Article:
Blacks and Hispanics More Optimistic Than Whites About the Economy

A nationwide survey shows that blacks are more hopeful about the future despite being hit hard by the downturn.

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Michael Williamson

Are American minorities unduly optimistic about their economic condition and future? A nationwide survey of attitudes about the recession and its impact shows that blacks and Hispanics, although hit harder by the economic downturn, are more upbeat than white Americans about the economy and the future of the United States.

Blacks and Hispanics are also more optimistic about an economic turnaround than whites. Among blacks, 32 percent said the economy is recovering, while only 19 percent of whites and 13 percent of Hispanics agreed that the situation was improving.

The responses came from a recent nationwide survey of 1,959 adults that captured minority and white attitudes on topics including financial condition, homeownership, the state of the economy and the prospects for their children. The survey was conducted by the Washington Post, the Kaiser Family Foundation and Harvard University. The Post shared the survey data with The Root.

The overall financial condition of U.S. minorities is worse than that of whites, and the gap has widened during the four-year recession. In January 2011, the unemployment rate for blacks was 15.7 percent and 11.9 percent for Hispanics. The white unemployment rate was 8 percent. Among black teens, 45 percent were jobless, and the ripple effect of unemployment and underemployment scars all minority communities.

Yet 24 percent of Hispanics and blacks surveyed said that they were very or somewhat satisfied with the nation's economic situation, compared with just 12 percent of whites -- although few minorities work in recession-resistant sectors, and most labor in low-wage, low-skill manual or service jobs.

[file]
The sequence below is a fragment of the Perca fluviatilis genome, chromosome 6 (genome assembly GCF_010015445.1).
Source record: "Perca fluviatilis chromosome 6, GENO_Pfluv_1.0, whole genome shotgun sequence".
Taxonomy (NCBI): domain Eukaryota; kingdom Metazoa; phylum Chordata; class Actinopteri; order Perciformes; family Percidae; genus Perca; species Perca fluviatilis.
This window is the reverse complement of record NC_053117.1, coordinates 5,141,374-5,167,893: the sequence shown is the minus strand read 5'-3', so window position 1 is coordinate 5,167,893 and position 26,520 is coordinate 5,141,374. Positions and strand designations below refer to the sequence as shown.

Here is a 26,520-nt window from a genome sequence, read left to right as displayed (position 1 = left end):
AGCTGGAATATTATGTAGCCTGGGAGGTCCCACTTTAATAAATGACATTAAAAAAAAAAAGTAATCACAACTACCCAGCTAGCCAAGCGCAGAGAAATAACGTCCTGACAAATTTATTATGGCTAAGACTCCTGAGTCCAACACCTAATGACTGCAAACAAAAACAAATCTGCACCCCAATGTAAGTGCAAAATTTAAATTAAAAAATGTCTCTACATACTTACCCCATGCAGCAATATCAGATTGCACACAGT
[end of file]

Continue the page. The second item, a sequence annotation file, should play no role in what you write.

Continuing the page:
Perhaps these respondents, attuned to the slightest economic tremors, sense that a recessionary bottom had been reached and a rebound is beginning. Since the Great Recession began in 2007, firms have shed workers, sent work overseas, tamed unions and slashed benefits. The result: golden 2010 profits, higher stock prices and a slight rise in consumer spending.

Minorities understand well the "last in, first out" mentality of business. Comedian and social commentator Dick Gregory wrote in his 1962 book, From the Back of the Bus, "My people have never known what job security is. For instance, come another recession, and the economy has to tighten its belt -- who do you think's gonna be the first notch?" 

While minorities leaned distinctly toward the positive in their survey responses, the majority of all three groups agreed that they were unhappy with the economy. For example, 86 percent of white workers were somewhat or very dissatisfied with the economic situation, versus 72 percent of black workers and 75 percent of Hispanics. White pessimism may have been exacerbated by the fact that the ax fell harder on this group than it has in the past, when layoffs affected whites much less than they did blacks or Hispanics.

Attitudes also diverged by race when survey respondents were asked about their own financial situation. Sixty percent of whites -- who on average own more securities, property and insurance than minorities -- were very or somewhat satisfied with their finances. Yet at least 30 percent of whites, perhaps affected by job loss, fallen stocks or high mortgage payments, were somewhat or very dissatisfied about their financial condition.

By contrast, most minority workers have very little financial cushion. Only 47 percent of Hispanics and 51 percent of blacks were very or somewhat satisfied with their financial condition. Instead, nearly half of blacks and Hispanics surveyed were not satisfied.

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